This sample size calculation incorporates the following assumptions: a) there will be an 80% occupancy rate for dwellings in rural areas and b) there will be a 70% participation rate for sleep actimetry. A sample size of 1800 dwellings would be required, however given the possibility that not all assumptions may be met and that prevalence rates will be adjusted for other covariates in a logistic regression model (for example gender, age, receiving financial benefit, house construction type among others), the sample has been increased to 2000 dwellings. Based on the estimated sample size of 2000 dwellings, all other objective endpoints should be equally predicted with similar confidence. Other studies that have used actimetry to characterize aircraft sound impacts on sleep are based on far fewer subjects (Passchier-Vermeer et al., 2002; Fidell et al., 1995; Horne et al., 1994; Ollerhead et al., 1992).
Issue: The number of participants in the study is listed at 1,234, not the 1,800 dwellings (upped to 2,000 ) required to establish a statistical power of 80%. Therefore, the “reported sleep disturbance” analyses and “all other objective endpoints” in this study are not considered reliable as a result of the study failing to meet its own sample size and target power calculations, as stated in the Updated Research Design and Sound Exposure Assessment. Assuming the study followed the study design identified in the Updated Research Design and Sound Exposure Assessment, the study cannot identify the key outcomes at the chosen incidence / prevalence levels. In short, the study does not have the statistical power to discern the prevalence of the key outcomes as identified in the protocol.
Therefore all statements along the lines of, “No evidence was found to support a link between exposure to wind turbine noise and (X outcome variable)” are not supported by the study and are not based on the results of the study. Assuming the study followed the study design identified in the Updated Research Design and Sound Exposure Assessment this study cannot be used as the basis for the claims that are being made by Health Canada regarding the lack of association between wind turbines and health. The study has insufficient sensitivity and specificity.
From the Frequently Asked Questions (FAQ) – Section: Why did Health Canada take noise measurements in the summer when there is very little wind?
It is true that wind is, on average, lower during the summer months compared to other times of the year. In order to minimize awareness bias, noise measurements in any given community only began after Statistics Canada had completed the in-home interview. This meant that noise measurements began in June 2013 and continued through October 2013. Some of the field measurements needed to be carried out during the summer months simply due to the timing of the collection period. Taking measures during summer months simply meant that it sometimes took longer to acquire enough data (waiting for windy periods). It is important to note that field measurements were taken only to the extent that enough data was collected to validate the calculated A-weighted values used in the study. This objective was met.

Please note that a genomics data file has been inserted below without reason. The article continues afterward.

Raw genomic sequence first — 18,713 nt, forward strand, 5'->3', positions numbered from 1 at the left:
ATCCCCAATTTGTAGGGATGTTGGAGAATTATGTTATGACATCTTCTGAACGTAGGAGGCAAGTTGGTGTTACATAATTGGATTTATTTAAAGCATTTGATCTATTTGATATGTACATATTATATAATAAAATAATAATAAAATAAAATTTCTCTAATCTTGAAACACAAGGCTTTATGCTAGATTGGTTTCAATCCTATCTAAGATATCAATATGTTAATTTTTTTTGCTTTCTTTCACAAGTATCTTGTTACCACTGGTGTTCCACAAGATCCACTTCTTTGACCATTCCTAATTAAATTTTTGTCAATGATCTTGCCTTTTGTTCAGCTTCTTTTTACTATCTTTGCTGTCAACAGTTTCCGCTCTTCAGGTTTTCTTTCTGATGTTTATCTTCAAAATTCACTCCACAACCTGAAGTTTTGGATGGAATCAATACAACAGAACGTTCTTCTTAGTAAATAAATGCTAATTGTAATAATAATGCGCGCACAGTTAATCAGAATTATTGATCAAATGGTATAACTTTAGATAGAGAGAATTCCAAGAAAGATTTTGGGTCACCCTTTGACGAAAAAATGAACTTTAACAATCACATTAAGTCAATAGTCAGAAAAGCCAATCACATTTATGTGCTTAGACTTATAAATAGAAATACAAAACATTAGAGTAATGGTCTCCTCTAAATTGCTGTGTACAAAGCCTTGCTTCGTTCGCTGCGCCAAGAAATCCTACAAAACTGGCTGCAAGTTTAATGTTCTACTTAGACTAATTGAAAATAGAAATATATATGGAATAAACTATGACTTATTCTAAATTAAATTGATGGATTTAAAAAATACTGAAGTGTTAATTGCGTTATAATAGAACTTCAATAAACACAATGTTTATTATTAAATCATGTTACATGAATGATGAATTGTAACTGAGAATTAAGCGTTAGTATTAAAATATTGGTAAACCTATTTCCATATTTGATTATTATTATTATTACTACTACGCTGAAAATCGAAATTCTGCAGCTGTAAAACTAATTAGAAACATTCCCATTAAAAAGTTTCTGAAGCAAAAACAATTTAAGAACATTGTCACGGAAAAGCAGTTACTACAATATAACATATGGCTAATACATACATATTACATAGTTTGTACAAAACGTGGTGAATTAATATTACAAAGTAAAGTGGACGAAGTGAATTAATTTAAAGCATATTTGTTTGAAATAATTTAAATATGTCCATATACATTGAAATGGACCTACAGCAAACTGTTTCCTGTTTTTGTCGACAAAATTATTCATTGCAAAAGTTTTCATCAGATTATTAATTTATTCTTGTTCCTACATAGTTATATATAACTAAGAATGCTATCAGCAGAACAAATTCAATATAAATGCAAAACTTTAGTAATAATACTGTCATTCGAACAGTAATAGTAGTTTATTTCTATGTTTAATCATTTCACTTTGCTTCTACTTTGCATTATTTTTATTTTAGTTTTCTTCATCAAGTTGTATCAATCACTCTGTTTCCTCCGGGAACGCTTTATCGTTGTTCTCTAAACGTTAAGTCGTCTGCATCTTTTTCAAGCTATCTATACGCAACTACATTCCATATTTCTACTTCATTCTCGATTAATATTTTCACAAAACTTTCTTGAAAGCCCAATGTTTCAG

Issue: The following need to clarified:
- Were noise measurements undertaken at all homes?
- How much time was spent at each home completing noise measurements?
A table detailing the number of homes within each sound / distance “bin” (group) at which noise measurements were undertaken would be expected in any peer-reviewed publication. This table would be expected to provide the amount of time spent at each home completing the noise measurements. The resulting table would provide data on “measured” versus “calculated” noise levels.
Of particular concern is the statement “Taking measures during summer months simply meant that it sometimes took longer to acquire enough data (waiting for windy periods). It is important to note that field measurements were taken only to the extent that enough data was collected to validate the calculated A-weighted values used in the study. This objective was met.” This seems to suggest that “validation” consisted of noise measurement equipment being installed in some homes during the relatively windless summer months. The equipment then remained at the home until the modeling-predicted average sound level was reached and then noise measurement ceased.
Data underwent several layers of modelling in order to 1) use a small sample of noise to predict overall means and 2) to work backwards from that data to enable cross-study comparisons. Each procedure introduces error and uncertainty. Importantly, the study fails to adequately explain why raw data at source could not be used.
Summary of Results – Section: Study Population and Participation
“All potential homes within approximately 600 m of a wind turbine were selected, as well as a random selection of homes between 600 m and 10 km.”
Read full review here….